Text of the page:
MARCH 30, 2006


Hybrid cochlear implant works
wonders in elderly

Experimental device ups treble but keeps bass,
preserving residual hearing

Dr Bruce Gantz's Iowa/Nucleus Hybrid Cochlear Implant

Treating severe hearing loss has always forced doctors to make tough decisions. Cochlear implants have long been used as a last resort when hearing aids no longer cut it. Trouble is they tend to accentuate high pitch sounds and destroy any residual low frequency hearing. Ten years ago Dr Bruce Gantz, who heads the otolaryngology department at the University of Iowa, decided the status quo just wasn't good enough for his patients and set out to come up with an alternative.

The result, his experimental hybrid cochlear implant, melds bionic technology with traditional hearing aids. But the key to his device is that it's far less invasive than traditional cochlear implants and appears to preserve low frequency hearing. "I started with the concept of trying to stimulate only the areas of the inner ear that seem to be major sources of hearing loss — the high frequency areas. This fits most people who have hearing loss due to aging, genetic causes or noise exposure," he explains. The 2000Hz and higher region is where consonants are interpreted. "When you start losing significant hearing, speech becomes muddled because you don't understand all the consonants that are there," he says.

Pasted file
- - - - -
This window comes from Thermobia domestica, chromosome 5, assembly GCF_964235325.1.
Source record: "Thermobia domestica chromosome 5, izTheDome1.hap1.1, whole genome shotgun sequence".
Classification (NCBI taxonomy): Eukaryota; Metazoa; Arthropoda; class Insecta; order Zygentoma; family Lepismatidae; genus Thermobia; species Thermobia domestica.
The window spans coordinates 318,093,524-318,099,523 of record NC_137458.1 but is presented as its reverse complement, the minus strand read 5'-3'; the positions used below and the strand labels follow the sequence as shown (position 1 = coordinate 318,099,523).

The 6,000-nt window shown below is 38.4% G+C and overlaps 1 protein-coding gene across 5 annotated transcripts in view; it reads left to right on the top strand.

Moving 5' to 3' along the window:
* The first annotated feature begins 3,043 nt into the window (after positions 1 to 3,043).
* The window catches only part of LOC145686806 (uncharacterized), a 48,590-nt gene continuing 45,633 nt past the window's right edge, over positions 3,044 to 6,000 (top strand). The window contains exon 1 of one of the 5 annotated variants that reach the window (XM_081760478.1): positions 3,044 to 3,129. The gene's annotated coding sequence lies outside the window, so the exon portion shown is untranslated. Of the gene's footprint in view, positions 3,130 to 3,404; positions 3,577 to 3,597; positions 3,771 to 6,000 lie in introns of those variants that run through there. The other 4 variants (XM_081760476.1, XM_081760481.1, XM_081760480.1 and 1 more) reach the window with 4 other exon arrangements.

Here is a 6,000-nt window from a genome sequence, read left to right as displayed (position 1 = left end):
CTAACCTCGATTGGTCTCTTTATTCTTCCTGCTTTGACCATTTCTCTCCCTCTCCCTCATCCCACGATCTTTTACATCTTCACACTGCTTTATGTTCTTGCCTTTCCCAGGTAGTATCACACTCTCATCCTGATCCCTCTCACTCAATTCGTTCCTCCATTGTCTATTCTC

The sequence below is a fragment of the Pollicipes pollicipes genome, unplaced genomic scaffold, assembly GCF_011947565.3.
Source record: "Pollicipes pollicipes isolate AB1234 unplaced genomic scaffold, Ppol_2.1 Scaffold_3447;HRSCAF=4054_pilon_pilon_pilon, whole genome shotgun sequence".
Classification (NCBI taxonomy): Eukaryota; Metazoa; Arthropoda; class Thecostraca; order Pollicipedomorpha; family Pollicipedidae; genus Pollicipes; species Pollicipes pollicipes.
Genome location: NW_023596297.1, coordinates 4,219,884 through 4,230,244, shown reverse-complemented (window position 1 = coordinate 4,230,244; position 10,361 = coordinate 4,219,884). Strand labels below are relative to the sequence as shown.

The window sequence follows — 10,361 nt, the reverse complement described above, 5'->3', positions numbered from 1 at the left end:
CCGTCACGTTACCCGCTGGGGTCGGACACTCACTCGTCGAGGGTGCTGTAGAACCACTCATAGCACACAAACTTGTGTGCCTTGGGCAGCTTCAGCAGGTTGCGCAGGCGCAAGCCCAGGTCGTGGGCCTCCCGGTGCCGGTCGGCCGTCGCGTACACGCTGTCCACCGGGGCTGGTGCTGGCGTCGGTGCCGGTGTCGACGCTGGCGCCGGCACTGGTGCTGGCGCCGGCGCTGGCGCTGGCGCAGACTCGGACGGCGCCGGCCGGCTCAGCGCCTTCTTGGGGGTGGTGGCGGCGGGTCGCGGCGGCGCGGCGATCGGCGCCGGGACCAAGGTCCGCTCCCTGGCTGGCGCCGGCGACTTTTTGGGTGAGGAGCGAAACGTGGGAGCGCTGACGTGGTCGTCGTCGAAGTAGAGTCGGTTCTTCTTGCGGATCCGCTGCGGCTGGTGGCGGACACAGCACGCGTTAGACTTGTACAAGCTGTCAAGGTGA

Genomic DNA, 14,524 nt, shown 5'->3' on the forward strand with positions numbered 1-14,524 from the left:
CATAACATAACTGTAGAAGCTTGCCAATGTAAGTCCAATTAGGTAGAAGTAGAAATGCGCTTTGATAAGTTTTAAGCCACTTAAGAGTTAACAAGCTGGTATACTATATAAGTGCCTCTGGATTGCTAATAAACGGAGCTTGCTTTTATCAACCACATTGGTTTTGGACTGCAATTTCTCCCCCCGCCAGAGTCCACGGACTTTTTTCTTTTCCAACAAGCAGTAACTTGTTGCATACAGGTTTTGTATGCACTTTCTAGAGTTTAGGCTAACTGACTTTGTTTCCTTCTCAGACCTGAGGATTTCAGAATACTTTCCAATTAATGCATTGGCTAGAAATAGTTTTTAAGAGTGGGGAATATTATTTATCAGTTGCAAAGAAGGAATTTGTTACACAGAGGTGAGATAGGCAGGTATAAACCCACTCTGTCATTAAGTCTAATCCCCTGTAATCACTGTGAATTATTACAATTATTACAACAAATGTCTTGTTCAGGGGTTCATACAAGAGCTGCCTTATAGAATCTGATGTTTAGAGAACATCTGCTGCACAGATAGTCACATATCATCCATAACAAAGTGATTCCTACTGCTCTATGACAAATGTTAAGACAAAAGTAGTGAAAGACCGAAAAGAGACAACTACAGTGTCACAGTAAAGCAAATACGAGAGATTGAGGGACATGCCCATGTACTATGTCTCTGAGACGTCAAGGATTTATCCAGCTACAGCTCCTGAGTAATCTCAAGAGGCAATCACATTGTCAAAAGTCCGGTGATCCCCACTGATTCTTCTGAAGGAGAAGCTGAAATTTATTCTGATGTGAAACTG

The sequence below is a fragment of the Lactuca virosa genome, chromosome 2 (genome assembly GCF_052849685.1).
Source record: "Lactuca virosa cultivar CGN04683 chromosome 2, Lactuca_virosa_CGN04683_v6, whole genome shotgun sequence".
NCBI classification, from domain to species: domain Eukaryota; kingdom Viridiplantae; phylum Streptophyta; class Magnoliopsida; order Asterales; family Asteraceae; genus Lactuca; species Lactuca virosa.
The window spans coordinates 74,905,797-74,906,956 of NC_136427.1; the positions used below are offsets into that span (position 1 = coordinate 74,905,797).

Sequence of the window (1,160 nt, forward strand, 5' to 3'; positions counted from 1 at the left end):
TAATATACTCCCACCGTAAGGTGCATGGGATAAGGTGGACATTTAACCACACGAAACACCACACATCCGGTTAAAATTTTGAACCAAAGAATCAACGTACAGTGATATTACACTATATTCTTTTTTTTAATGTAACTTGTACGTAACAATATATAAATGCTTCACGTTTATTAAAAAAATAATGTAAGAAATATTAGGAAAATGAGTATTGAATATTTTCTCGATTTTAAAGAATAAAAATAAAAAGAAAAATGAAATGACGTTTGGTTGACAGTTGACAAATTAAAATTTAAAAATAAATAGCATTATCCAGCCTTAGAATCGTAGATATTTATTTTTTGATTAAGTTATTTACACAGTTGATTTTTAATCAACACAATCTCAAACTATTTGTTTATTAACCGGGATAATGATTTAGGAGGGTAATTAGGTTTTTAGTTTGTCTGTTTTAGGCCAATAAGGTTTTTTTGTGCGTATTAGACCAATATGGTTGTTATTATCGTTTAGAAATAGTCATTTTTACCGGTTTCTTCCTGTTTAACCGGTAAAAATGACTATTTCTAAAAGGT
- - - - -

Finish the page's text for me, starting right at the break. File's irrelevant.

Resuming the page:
So far, 65 patients have been fitted with Dr Gantz's hybrid cochlear device. And trials are going well. "We've been able to save most of the low frequency hearing in all those patients," he said. "People who have an average of 25% word understanding with hearing aids are up to over 70% word understanding with the hearing aid plus the implant."

Though originally only used in very extreme cases, more recently cochlear implants have seen their indication expand to folks with a modicum of hearing left. This didn't sit too well with Dr Gantz. "There's a potential downside of putting a traditional cochlear implant in a patient who has some residual hearing because you'll most likely destroy it."

Dr Gantz figured that smaller is better. "We used a small electrode — only 0.2mm by 0.4mm — whereas standard electrodes are about 1.2mm in diameter," he explains. When you start advancing a traditional electrode into the cochlea, which is coiled like a snail, it tends to ride against the outer wall, pushing the device up towards the hair cells — acoustic sensors that convert vibration into an electrical signal in the inner ear. So by placing larger electrodes in the cochlea there's a good chance you'll end up damaging the inner ear. "Our thought was to try and limit the amount of damage to only that area in the inner ear where high frequency is," says Dr Gantz.

The Iowa/Nucleus Hybrid Cochlear Implant System — as it's officially called — won't be widely available for a while yet. "We're probably going to go to the FDA mid-year or so and let them evaluate our results," says Dr Gantz. "Even then it will only be able to be fitted by very specialized ear doctors because there's still a risk to the inner ear and it will require some training," he adds.

If they do come on the market, what kind of patients would be right for the hybrid device? "It'd be people who have a lot of trouble understanding, who aren't able to use hearing aids very well to improve their word understanding, and people with trouble hearing in noise," says Dr Gantz.

And the device holds promise for music-lovers too. "We're doing a lot of testing involving music," says Dr Gantz. "Melody recognition in subjects with the device is almost on par with those with normal hearing because those low frequencies are preserved, so it's a very important step. Most patients with [traditional] cochlear implants don't do very well with music," he adds.



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